JANA Partners has identified its newest activist target. Shares of Bloomin’ Brands, the owner of Outback Steakhouse and other restaurant chains, surged 12.4 percent, to close at $20.54, after the hedge fund firm headed by Barry Rosenstein disclosed it owns 8.74 percent of the shares. The filing was made jointly with Glenn Murphy, the founder and CEO of FIS-Holdings, a consumer-focused investment firm that invests in undervalued businesses, and Neal Yanofsky, an investor and consultant to restaurant companies and private equity investors. Murphy bought 150,000 shares, or 0.16 percent of the total, while Yanofsky bought 5,000 shares.
In the filing, JANA said it bought the shares because it deems them to be undervalued and that the company represents an attractive investment opportunity, typical language in these types of filings. It also said it intends to hold discussions with the board of directors and management on a number of topics, including strategic alternatives. This includes exploring a sale of the company. Given the two individuals recruited for this effort already, this investment should most likely become a little testier in future weeks or months. JANA did not disclose a position in the stock in its most recent 13F filing covering third-quarter holdings. In the 13D, JANA shows that it started building its position on October 4. This is not a coincidence. As we have illustrated in the past, JANA is one of many of the high-profile activists who carefully avoid publicly telegraphing their next activist target.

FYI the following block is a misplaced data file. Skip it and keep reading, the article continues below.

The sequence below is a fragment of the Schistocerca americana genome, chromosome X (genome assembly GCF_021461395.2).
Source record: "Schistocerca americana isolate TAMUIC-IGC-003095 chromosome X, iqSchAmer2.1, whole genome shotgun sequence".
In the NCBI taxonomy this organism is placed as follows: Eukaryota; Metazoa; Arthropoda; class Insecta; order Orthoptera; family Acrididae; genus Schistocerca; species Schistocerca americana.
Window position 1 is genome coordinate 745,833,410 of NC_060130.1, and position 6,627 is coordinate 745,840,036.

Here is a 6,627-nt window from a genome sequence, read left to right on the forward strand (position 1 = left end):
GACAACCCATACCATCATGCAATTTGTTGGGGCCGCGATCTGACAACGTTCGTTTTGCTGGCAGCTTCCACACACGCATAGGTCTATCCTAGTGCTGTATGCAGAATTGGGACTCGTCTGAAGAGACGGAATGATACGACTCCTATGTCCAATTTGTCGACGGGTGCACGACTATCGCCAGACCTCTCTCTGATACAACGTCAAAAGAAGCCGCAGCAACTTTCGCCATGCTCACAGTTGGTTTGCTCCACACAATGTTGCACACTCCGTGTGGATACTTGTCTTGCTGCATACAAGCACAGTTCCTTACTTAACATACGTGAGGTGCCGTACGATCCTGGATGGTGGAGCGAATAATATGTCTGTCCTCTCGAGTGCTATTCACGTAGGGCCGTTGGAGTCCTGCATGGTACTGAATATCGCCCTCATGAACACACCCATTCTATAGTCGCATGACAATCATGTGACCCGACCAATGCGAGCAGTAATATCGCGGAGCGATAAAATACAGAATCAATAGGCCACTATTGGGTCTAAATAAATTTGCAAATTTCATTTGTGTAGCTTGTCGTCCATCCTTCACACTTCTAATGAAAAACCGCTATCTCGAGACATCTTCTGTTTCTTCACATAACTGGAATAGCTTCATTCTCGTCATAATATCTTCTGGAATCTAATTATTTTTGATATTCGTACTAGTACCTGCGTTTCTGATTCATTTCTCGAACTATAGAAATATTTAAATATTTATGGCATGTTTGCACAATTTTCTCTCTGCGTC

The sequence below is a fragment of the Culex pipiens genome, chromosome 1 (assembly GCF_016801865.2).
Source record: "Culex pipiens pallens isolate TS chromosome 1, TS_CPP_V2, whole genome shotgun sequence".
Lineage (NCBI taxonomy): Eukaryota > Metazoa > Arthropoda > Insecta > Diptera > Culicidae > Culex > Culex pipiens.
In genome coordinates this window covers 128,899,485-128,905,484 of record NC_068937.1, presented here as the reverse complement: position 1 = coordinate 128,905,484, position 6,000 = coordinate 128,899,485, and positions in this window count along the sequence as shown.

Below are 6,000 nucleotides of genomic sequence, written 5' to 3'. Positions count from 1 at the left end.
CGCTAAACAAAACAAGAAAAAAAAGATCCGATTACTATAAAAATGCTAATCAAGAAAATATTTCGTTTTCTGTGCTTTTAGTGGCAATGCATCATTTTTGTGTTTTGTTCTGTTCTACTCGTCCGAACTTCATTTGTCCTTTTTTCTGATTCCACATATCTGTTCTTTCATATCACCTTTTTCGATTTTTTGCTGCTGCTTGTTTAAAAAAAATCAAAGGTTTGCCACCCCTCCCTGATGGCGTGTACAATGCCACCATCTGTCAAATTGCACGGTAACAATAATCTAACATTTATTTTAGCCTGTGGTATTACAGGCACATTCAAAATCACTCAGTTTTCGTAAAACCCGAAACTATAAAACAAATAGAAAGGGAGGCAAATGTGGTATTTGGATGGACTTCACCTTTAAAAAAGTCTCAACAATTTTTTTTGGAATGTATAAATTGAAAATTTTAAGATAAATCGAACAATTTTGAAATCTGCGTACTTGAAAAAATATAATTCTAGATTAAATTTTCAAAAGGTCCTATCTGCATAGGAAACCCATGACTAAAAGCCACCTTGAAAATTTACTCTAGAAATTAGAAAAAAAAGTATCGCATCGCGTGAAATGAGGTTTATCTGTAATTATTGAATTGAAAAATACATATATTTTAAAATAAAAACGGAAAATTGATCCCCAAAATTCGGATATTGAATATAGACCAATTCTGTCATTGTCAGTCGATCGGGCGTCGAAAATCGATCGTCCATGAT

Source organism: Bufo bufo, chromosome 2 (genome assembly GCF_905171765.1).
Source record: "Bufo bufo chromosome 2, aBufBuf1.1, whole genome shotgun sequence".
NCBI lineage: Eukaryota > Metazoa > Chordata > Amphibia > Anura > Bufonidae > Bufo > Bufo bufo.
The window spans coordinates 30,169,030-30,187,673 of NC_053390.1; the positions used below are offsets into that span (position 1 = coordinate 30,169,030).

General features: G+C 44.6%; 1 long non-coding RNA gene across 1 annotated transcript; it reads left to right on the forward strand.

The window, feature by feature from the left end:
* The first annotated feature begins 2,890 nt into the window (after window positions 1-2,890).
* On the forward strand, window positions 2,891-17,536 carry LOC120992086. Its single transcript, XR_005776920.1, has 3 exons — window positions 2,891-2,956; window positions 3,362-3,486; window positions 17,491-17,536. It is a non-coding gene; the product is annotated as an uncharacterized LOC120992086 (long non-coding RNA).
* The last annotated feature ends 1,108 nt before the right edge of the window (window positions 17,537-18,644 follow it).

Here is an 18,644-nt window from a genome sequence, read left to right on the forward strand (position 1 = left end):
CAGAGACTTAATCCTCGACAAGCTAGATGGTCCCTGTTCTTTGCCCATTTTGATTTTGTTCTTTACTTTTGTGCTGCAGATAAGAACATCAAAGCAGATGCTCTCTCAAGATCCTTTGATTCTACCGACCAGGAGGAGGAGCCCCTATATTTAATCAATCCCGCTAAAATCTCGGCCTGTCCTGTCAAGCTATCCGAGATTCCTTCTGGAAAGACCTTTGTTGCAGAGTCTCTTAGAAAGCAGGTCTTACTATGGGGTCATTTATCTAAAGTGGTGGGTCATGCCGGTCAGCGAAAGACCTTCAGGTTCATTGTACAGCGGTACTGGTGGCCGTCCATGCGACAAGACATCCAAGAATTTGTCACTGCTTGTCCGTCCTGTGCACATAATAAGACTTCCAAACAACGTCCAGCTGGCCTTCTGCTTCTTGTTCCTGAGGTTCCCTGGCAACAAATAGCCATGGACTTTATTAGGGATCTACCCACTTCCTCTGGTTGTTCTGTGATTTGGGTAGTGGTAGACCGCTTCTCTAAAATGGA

ValueAct Capital bought an additional 1.34 million shares or so of Trinity Industries, boosting its stake in the industrial conglomerate to 12.3 percent. So far, the activist hedge fund firm has not publicly communicated any proposal or plan regarding the company. However, it is known for holding extensive discussions with managements and boards of directors behind the scenes, often arriving at an amicable plan. The stock rose 0.20 percent, to $33.70. The stock is up more than 21 percent this year.
Tiger Management led the $120 million Series D financing of Yunmanman, a freight transportation and logistics mobile app operator in China, according to chinamoneynetwork.com, citing Chinese media reports. It is also sometimes described as an app for Uber-like truck services.
Shares of hedge fund favorite Amazon.com slipped less than 1 percent, to $1,126.31, even though Nomura Instinet raised its price target from $1,100 to $1,360, according to CNBC. Nomura, which maintained its buy rating on the stock, reportedly said the e-commerce giant will be able to maintain its leadership position because it is able to invest aggressively. “With nearly all retailers playing defense, the few willing & able to go on the offensive have been digging ever increasing moats to take ever increasing share,” analyst Simeon Siegel said in a note to clients, according to CNBC.